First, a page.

agave fiber pot scrubber
This sustainable dish brush is an easy replacement for your plastic dish brushes in the kitchen and home.
With bamboo handle and medium weight agave fiber bristles, it is ideal for general dish washing.
Replaces: Plastic dish brushes. Can be used to wash general dishes as well as to loosen stuck on food.
Multi-purpose: The hand brush can also be used on vegetables that need a good scrub!
If you find your brush is not staying dry, dip the bristles in vinegar occasionally to help kill bacteria.
Continue using this brush until the bristles no longer work, then compost or bury in garden or dispose in a green waste bin. Stop using the brush and replace it if you see any mold growth.
Storage and Care: To reduce cracking, keep the wood parts dry and do not soak or submerge them in water. Cracking is normal for uncoated brushes if you tend to get the bamboo parts very wet. You can oil your brushes to reduce the potential of cracking if you regularly submerge your dish brushes in water.
Watch out for: Some companies have "sustainable" brushes that have plastic bristles. Our handles are wood and our bristles are made out of agave fiber, making this brush 100% compostable.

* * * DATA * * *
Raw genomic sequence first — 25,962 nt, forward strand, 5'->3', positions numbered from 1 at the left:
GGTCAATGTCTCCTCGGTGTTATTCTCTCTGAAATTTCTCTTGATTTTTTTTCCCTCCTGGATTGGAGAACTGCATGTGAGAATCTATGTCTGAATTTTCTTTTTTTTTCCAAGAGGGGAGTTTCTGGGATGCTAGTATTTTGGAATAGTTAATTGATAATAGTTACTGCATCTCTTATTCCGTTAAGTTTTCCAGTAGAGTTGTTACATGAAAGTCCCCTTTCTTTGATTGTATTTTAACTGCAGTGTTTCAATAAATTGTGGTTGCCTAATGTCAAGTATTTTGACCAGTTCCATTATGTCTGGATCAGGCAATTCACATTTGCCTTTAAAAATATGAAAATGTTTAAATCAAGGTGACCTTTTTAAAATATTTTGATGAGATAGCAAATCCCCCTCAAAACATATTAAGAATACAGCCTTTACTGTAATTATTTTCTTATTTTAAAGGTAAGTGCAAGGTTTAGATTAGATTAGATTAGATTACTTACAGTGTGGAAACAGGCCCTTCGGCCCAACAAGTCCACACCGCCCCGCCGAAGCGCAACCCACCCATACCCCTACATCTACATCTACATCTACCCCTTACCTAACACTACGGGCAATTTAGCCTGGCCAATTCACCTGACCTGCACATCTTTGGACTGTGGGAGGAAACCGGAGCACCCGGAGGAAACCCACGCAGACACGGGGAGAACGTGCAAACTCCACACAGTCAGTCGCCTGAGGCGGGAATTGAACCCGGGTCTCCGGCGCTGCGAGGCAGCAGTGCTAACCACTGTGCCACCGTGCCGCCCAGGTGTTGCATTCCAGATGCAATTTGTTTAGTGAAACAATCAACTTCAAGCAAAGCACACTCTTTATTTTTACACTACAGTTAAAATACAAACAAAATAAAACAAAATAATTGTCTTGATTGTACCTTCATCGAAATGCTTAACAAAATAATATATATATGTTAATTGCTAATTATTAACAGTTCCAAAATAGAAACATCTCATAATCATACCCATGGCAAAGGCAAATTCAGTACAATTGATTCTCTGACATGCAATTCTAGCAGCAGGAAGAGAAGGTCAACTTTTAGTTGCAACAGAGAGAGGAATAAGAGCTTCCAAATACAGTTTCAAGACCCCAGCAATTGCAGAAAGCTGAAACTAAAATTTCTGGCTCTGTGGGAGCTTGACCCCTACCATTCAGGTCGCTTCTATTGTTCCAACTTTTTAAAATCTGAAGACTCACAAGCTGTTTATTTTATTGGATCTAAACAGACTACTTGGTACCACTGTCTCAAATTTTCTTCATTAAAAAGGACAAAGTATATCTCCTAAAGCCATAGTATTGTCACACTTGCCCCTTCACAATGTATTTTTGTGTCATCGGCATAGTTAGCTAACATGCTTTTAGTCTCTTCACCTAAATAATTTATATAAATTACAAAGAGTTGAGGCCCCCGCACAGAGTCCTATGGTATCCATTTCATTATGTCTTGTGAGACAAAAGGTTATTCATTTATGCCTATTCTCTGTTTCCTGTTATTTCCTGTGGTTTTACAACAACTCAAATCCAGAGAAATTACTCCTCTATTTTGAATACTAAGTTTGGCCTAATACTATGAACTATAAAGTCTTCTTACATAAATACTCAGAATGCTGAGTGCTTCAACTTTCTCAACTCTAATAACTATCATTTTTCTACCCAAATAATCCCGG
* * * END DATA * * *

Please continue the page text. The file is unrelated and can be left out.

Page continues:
End of life: Once worn out, the wood and agave fiber parts can be composted or buried in the garden.
Why it matters: Plastic bristle scrub brushes shed tiny pieces of plastic called micro plastics. Unfortunately these tiny plastic pieces are not filtered out fully by sewage treatment. So when you hear about the "Great Pacific Garbage Patch" the majority of this garbage patch in the Pacific Ocean is actually tiny pieces of plastic that aren't even visible to the human eye.
These tiny plastic pieces are being eaten by marine animals and ending up in the food chain, being consumed by humans in sushi restaurants around the globe! And if you're vegan, they are ending up in our tap water too. Help us turn off the plastic tap and choose a more sustainable option for humans and the planet.
Sustainability: For the wood handle, we do not use the species Teak that is endangered, we use a different species called White Teakwood that is very fast-growing (similar to bamboo) and even considered a weed in some countries because it grows so fast.
Bamboo color may vary.